Nothing could be more obvious. To influence a self-regulating mind, you assist its self-regulation. It is a simple restatement of the law of cause and effect. If the effect is regulation, then the cause is the regulator. If a mind handles reality by using its reason, then influence will be by means of that reason. The secret of mastering influence by means of reason is to understand whose reason provides the influence.
If you think that your reason is what influences another mind, then you believe in the brute force of logic. You think of logic not as method but as compulsion. Arguments become missiles hurled against the resistance of another mind. You are led into the claim that you can do the thinking for other minds. You imply that minds are self-regulating only when you are not around.
Once you grasp that each mind thinks for itself all the time, even when listening to you, then it becomes clear what persuasion is. You use your reason, your ingenuity, your intelligence, to assist the reason of another.
A mind thinks for itself—even when it tries not to. To utterly accept your influence, I myself must decide to utterly accept your influence. If my mind is turned off, I cannot understand orders, let alone figure out how to obey them. If reason is my method to sort things out so I can handle reality, then reality influences me through my reason. All influence is through my reason. A gun pointed at me influences me because I reason about it. A good example influences me by showing my reason a useful method. Persuasion influences me by prompting me to reason about things.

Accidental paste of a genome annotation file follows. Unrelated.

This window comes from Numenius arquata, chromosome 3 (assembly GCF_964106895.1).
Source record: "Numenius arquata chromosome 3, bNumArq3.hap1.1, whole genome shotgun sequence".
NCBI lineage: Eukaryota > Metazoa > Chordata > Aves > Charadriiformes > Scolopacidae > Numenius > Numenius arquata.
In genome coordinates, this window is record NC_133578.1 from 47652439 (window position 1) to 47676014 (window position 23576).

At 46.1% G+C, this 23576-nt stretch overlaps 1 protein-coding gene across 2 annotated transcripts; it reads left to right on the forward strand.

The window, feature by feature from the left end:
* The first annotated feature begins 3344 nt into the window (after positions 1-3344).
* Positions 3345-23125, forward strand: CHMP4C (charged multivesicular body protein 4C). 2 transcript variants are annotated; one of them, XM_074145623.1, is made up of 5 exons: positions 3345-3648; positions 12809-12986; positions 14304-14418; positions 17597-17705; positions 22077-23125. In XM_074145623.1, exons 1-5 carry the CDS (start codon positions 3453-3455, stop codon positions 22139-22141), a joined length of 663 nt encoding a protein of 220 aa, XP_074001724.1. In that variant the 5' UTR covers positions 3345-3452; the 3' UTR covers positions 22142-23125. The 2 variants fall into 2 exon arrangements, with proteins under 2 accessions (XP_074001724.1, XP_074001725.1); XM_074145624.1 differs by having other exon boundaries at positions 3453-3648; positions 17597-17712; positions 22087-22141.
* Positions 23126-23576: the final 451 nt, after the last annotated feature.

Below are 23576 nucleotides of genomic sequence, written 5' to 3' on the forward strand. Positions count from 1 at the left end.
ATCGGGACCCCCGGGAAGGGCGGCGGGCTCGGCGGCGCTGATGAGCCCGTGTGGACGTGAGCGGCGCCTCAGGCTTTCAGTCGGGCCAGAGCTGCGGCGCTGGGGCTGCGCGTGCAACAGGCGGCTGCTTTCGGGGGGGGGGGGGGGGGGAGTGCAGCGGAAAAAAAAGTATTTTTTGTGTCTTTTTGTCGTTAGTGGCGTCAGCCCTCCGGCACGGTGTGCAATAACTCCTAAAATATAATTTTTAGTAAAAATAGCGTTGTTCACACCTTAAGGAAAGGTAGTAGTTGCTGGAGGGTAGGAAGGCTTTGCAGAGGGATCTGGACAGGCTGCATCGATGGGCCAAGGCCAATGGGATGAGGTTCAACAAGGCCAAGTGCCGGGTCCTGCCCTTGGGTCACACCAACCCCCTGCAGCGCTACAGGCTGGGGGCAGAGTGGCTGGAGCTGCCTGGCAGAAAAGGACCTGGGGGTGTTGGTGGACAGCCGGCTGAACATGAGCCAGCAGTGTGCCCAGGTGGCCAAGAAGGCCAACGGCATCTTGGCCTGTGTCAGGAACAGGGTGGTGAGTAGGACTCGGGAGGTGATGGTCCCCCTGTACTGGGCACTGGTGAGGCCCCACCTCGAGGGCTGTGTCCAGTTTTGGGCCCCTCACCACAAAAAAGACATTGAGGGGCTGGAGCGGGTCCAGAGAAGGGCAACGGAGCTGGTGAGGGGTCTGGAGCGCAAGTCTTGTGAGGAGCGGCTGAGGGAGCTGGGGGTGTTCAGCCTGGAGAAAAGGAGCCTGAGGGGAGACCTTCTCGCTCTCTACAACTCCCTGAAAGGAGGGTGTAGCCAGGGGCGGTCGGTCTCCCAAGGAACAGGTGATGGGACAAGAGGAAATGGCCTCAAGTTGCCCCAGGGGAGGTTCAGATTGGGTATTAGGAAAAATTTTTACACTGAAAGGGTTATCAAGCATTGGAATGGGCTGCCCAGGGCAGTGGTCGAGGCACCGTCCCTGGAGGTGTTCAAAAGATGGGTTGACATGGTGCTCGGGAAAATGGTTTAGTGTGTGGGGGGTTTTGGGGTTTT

Persuasion is a concept in chaos. Dictionaries define it in contradictory ways. It is thought to include logical proof, emotional appeal, clever manipulation, evil influence, and subtle force. It has degenerated into just another word for influence and control. There is, however, a particularly effective form of influence that needs a name so that it can be analyzed and described. It is influence by means of reason, and the traditional word for it is persuasion.